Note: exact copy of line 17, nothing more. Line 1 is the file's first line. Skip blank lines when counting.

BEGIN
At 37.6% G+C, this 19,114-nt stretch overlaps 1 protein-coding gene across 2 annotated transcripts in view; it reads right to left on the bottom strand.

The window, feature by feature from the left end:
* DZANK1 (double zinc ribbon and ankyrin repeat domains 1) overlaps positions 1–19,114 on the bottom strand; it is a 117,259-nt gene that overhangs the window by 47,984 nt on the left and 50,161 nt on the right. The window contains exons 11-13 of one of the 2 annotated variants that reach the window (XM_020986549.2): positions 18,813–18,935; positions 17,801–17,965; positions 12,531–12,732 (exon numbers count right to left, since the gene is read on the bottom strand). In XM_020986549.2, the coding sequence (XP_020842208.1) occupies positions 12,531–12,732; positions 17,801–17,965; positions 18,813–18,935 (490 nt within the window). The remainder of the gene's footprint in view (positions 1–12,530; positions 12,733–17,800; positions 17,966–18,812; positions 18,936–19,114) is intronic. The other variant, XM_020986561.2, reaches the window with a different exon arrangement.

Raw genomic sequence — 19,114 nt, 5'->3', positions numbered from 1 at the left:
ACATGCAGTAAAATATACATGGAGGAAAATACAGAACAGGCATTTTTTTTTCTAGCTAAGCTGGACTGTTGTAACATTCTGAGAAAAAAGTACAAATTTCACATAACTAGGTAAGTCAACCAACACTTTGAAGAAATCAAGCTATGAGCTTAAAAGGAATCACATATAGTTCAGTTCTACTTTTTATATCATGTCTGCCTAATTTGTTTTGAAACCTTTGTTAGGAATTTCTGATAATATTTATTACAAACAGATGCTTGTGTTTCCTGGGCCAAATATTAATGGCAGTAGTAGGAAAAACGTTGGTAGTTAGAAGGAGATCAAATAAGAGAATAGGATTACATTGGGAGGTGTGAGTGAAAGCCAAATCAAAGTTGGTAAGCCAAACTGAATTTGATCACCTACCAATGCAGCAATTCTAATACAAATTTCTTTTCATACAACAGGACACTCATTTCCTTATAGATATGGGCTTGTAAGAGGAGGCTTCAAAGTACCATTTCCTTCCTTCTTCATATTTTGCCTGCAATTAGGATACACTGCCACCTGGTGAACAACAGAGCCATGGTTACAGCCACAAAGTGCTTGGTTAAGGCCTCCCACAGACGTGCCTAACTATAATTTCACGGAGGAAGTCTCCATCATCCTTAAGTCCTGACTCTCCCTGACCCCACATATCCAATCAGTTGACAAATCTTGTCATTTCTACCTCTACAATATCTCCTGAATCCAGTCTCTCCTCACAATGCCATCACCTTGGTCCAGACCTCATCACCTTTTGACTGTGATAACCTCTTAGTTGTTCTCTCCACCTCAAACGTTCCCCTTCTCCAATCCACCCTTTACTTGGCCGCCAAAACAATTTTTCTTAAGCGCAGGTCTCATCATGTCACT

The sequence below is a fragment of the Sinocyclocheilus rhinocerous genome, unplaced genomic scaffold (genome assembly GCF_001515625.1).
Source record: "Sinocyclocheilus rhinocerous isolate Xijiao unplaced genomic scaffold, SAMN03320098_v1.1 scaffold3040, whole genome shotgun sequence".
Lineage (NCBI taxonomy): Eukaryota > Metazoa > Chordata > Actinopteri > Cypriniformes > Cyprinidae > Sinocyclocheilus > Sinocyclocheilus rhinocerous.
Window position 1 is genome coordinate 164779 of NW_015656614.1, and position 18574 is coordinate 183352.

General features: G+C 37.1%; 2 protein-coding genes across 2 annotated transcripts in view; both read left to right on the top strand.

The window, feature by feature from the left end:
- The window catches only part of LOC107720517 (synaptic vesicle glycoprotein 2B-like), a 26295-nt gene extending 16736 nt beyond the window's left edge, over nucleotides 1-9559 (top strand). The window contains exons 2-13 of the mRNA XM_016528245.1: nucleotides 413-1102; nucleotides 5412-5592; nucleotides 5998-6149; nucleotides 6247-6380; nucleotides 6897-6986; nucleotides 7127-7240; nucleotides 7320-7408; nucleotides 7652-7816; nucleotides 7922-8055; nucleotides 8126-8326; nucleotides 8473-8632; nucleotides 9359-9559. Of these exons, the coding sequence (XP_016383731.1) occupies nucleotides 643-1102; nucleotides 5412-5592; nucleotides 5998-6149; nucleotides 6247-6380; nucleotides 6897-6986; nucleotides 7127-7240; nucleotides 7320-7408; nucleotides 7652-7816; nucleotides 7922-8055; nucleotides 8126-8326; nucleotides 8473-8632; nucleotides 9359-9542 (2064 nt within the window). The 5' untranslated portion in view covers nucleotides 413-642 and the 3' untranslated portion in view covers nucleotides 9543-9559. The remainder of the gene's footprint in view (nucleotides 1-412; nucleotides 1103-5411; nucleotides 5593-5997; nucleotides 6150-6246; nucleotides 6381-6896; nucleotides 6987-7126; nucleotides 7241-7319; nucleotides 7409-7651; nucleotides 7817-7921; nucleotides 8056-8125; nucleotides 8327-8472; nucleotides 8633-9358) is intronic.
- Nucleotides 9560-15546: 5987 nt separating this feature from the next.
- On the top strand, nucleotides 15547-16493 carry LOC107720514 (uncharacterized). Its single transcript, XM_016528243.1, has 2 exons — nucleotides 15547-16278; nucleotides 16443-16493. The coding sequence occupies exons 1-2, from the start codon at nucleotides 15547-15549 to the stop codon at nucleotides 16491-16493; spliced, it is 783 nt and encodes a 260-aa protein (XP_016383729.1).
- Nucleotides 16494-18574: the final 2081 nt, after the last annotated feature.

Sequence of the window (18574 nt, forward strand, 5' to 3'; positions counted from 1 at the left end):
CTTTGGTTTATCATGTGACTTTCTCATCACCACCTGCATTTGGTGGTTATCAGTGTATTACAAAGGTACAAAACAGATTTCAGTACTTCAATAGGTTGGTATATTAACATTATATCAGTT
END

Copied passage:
CTTTGGTTTATCATGTGACTTTCTCATCACCACCTGCATTTGGTGGTTATCAGTGTATTACAAAGGTACAAAACAGATTTCAGTACTTCAATAGGTTGGTATATTAACATTATATCAGTT